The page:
Comparing “the wisdom of crowds” to real collective wisdom

The popular book “The Wisdom of Crowds” says a lot about the remarkable accuracy of thousands of people making guesses about something that has a real but unknown answer now or in the future. This phenomenon is fascinating but it doesn’t provide us with actual WISDOM to guide our collective future. What would real collective wisdom look like, and how might we find or co-create it?

A friend just sent me this essay from the BBC: “‘Wisdom of the crowd’: The myths and realities” by Philip Ball.

I feel a need to respond to it – publicly and urgently.

I think it is unfortunate that James Surowiecki’s 2005 book “The Wisdom of Crowds” – which is a perfectly good book as far as it goes – has colonized the most popular term for collective wisdom so that it is hard to talk about the subject in any other terms than his, and be heard.

But think about it for a minute. “The Wisdom of Crowds” is about how accurate (or not) dozens or thousands of people are when they are guessing the number of beans in a bottle or predicting who is going to win the World Cup. The number of times their average collective guestimates are accurate is remarkable – which is the subject of Surowiecki’s book. But is that what WISDOM is really about?

If some individual could predict the outcome of this year’s US elections, would we call them wise? Is that what we proclaim Christ or Buddha as wise for doing?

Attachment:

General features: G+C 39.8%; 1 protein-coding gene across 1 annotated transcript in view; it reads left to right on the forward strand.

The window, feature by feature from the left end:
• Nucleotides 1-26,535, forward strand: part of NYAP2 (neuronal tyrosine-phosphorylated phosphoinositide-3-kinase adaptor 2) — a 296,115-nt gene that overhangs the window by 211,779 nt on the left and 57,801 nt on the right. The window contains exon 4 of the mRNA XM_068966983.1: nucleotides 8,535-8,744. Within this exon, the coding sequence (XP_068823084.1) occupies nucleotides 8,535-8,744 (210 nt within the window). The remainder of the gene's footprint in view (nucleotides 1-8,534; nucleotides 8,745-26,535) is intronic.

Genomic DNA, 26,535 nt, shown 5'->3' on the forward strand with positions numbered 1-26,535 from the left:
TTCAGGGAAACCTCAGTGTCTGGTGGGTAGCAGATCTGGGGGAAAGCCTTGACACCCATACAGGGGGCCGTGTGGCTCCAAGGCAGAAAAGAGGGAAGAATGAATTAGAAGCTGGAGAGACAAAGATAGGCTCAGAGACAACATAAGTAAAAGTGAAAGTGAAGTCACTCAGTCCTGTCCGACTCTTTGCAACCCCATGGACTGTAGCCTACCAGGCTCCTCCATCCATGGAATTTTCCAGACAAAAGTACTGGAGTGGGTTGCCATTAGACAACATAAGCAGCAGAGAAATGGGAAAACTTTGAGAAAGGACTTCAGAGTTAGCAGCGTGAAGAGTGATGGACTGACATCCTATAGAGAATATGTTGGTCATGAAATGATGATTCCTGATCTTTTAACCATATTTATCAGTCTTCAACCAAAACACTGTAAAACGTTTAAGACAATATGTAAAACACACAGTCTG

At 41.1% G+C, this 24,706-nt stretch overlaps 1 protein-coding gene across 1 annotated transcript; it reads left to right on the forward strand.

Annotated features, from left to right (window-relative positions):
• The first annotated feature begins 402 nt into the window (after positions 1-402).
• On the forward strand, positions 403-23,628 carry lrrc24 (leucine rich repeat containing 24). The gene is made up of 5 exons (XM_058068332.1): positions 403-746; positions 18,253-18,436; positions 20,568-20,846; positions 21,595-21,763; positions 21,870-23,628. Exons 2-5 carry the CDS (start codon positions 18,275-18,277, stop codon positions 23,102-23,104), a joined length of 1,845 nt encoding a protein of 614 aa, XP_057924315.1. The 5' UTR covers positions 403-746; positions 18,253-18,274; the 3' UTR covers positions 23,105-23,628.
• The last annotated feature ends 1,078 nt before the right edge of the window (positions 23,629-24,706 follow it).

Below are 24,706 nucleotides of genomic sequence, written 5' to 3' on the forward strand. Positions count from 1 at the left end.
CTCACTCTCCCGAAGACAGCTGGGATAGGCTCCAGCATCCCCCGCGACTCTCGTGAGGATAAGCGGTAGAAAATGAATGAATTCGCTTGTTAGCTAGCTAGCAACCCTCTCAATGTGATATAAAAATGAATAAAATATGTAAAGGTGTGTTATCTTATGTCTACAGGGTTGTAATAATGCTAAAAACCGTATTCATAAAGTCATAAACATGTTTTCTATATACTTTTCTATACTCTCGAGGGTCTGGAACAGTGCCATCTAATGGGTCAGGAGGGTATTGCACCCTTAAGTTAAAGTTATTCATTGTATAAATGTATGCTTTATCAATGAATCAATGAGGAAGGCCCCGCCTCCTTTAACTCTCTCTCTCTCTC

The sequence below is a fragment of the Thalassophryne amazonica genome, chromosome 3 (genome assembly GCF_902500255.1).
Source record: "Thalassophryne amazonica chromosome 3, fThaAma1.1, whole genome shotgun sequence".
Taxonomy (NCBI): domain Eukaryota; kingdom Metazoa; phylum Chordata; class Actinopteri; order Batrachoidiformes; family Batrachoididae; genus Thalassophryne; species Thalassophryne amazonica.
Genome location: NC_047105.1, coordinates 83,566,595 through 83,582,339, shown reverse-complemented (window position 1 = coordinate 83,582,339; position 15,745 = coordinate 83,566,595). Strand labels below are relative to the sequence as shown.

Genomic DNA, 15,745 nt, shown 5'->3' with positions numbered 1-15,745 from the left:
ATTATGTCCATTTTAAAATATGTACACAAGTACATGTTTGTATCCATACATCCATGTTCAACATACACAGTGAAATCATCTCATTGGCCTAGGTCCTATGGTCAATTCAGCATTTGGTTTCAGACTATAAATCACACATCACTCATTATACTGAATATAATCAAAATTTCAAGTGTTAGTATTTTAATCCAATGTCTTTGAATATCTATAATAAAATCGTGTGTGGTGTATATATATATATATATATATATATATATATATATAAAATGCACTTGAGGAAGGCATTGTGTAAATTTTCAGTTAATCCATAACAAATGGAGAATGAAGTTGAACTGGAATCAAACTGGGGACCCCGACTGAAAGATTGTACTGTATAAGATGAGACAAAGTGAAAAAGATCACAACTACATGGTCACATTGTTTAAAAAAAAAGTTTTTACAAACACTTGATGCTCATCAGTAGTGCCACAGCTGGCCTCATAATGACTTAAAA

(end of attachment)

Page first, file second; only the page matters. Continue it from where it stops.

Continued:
I would love it if we would reserve the terms “wisdom” and “wise” for guidance that makes life better – especially useful guidance that makes life better for most or all of us – including all the creatures of this living, fragile Earth – over the long term. That’s what we need wisdom for, now more than ever.

The traditions of the world’s great religions are one source of that wisdom, if we are mindful and heartful about which aspects of them we choose to follow, such as the near-universal Golden Rule of treating others the ways we would like to be treated. That’s wise. Various forms of systems thinking – from shamanism to ecology and complexity sciences – offer such wisdom because they deal with the wholeness and interconnectedness of the world. Nature’s ways of solving problems – as revealed by the sciences of biomimicry and evolution – also offers such guidance because nature’s solutions (and ways of generating solutions) have arisen and proven themselves through millions of years of testing.

And then there’s the processes through which we make our collective decisions. Here Surowiecki and his followers and critics have a lot to say. Surowieckians stress the need for the diversity and independence of the participants, noting that the more they talk with each other or are exposed to each other’s ideas, the less accurate their predictions and estimates become.

While this may be true enough for their “prediction markets”, it is tragic advice for those of us seeking to generate true collective wisdom to address our collective problems and crises. For this latter purpose it is ESSENTIAL that we talk together. But the quality of our talking can make or break our wisdom-generating capacity. Conversations that creatively use our different perspectives and ways of thinking will generate more wisdom than debates in which different “sides” try to win or where certain voices colonize the conversation while others remain silent and unheard. Furthermore, people who feel well heard tend to become more open to hearing others and more able to join in seeking deeper and higher forms of insight and co-creativity together – all sources of greater wisdom.